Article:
I can remember as far back as five years old the magical and enchanted forest in Disney’s Snow White and the Seven Dwarfs. What I wouldn’t have given to be her. With the voice of a songbird, gathering cute furry and feathered friends in the masses, not to mention an entourage of mini-humans to dote on me hand and foot.
Disney’s Snow White and the Seven Dwarfs was every girl’s dream, a fairytale that transcended generations having been originally animated by Disney in 1937. This, however, was far from the beginning. The famed tale stretches back to its original creators, the Brothers Grimm in the mid-nineteenth century, and perhaps even further.
The Real Snow White
Mirror, mirror on the wall, who’s the fairest of them all? Is it Maria Sophia Margaretha Catherina von Erthal (that was a mouthful), or the Countess Margarethe Von Waldek? Both of whom stand to be thought of as real-life inspirations to the famed fairytale, or at least they are the subject of a friendly competition between German Visitors Bureaus.
About Maria Sophia
A German scholar by the name of Karlheinz Bartels published his theory in 1986 suggesting that the story of Snow White was based on the life of Maria Sophia Margaretha Catherina von Erthal (that’s still a mouthful). Born in Lohr am Main, Bavaria, Germany on June 25, 1729, she was the daughter of Philipp Christoph von Erthal.
Her father, no king at all, was the superior magistrate for the Prince Elector of Mainz in Lohr. She was admired by the community for her generosity and charity, and even pitied for her partial blindness and cruelty from her uber crazy stepmother. She and her family resided in the castle of the Prince Elector of Mainz in Lohr.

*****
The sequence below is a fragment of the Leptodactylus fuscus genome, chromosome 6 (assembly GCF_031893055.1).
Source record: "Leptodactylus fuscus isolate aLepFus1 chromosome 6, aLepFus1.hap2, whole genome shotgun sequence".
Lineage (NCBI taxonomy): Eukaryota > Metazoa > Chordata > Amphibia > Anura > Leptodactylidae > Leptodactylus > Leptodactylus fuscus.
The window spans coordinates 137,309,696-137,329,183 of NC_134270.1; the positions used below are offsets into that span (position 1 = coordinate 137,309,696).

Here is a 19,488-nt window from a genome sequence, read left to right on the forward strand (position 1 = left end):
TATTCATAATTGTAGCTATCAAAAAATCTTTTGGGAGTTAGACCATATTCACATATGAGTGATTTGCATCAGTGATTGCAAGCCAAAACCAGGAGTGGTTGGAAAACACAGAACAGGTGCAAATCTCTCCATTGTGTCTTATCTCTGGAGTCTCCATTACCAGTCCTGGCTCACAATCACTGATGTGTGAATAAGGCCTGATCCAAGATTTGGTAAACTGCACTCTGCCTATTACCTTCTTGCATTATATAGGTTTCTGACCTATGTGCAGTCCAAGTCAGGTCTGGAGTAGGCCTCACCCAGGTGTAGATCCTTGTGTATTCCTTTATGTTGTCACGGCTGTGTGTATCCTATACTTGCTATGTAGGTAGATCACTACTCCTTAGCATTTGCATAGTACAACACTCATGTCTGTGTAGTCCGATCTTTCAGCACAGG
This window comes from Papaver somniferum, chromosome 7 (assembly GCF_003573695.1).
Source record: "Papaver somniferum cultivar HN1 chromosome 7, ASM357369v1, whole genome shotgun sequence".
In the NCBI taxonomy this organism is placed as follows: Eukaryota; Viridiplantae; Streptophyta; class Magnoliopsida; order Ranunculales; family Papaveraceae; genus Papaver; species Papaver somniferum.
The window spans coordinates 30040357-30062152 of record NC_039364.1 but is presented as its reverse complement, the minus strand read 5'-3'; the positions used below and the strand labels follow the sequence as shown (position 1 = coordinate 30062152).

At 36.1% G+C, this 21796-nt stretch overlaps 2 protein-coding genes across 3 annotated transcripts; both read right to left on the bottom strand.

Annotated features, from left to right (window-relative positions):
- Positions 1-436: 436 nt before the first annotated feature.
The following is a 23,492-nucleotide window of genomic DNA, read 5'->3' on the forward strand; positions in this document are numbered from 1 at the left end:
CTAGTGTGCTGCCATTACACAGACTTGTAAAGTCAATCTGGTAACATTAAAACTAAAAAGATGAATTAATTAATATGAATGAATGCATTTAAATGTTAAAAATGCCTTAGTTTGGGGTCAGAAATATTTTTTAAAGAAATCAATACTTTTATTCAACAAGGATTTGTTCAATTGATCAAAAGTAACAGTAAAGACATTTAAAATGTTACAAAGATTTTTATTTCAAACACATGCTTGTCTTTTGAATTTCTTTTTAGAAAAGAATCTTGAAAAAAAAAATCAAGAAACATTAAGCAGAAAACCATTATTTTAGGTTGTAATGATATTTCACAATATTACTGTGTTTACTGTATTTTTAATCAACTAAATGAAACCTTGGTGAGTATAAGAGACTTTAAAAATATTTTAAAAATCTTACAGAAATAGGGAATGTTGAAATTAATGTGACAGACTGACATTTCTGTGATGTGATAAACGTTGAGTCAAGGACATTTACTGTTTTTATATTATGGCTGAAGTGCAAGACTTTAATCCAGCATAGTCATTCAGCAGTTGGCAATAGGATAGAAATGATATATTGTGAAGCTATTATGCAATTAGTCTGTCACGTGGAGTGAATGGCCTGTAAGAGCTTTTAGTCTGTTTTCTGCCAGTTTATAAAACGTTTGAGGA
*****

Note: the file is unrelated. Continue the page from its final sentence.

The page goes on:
The Wicked Stepmother and the Talking Mirror in Lohr
Maria Sophia’s mother died in 1741. When her father remarried in 1743, her new stepmother proved wicked as wicked gets. The power-trip stepmother, Claudia Elisabeth von Reichenstein, used her elite leverage to favor her children from her first marriage (something we also see in Cinderella).
A mirror, now called “The Talking Mirror,” was a gift from Maria Sophia’s father to her stepmother and can now be found at the Spessart Museum in the Lohr Castle.
Local Legends in Lohr About Snow White
In Lohr, Bavaria, Germany locals will tell you references to the Snow White tale. The “Gate of Spessart” is thought to have been the opening to the escape route for Snow White as she vanished “on seven hills,” the Mountain Trail (Wieser Strabe). The journey through the seven Spessart Mountains from Lohr would have taken her to the kingdom of the Seven Dwarfs.
The Poisonous Apple
Oh, that fateful poisonous apple, so red, so shiny and sweet…and so deadly. The infamous fatal fruit was given to the beautiful Snow White by her evil stepmother as a ploy to be “the fairest of them all.” Truth be told, there was in fact a poisoned apple given to Maria Sophia. The apple, soaked in the juice of belladonna killed Maria Sophia.
However, there was no happily ever after, and Maria Sophia was not magically reanimated by a prince charming. Nope. That would’ve been a fairytale.
About Countess Margarethe Von Waldek
More recently the origin of Snow White was argued by German historian Eckhard Sander. In 1994 he wrote Is it a Fairy Tale? Highlighting that Snow White was the product of the true story of a beautiful and young Countess Margarethe Von Waldek who lived in Waldek, Germany during the mid-sixteenth century. She too had a uber wicked stepmother which is probably what drove her to Brussels.
Perhaps through an enchanted forest? When she arrived in Brussels her beauty attracted the attention of Phillip II of Spain and she fell in love. Soon after she also fell ill and died at the young age of 21.
There is no real proof she had been poisoned, although her last will and testament were shaky, a possible sign of tremors (a side effect of poisoning), and there’s no mention of an apple. Although Sander does point out a historical reference of a German man being arrested for handing out poisonous apples to children, and concluding that this event perhaps was added into the local legend postmortem.
It is also made noteworthy that in the original Grimm story, Snow White had blonde hair like the naturally blonde von Waldeck, and that she grew up in Bad Wildungen area of Hesse, Germany. Here children were referred to as dwarfs because of their height which stemmed from poor nutrition.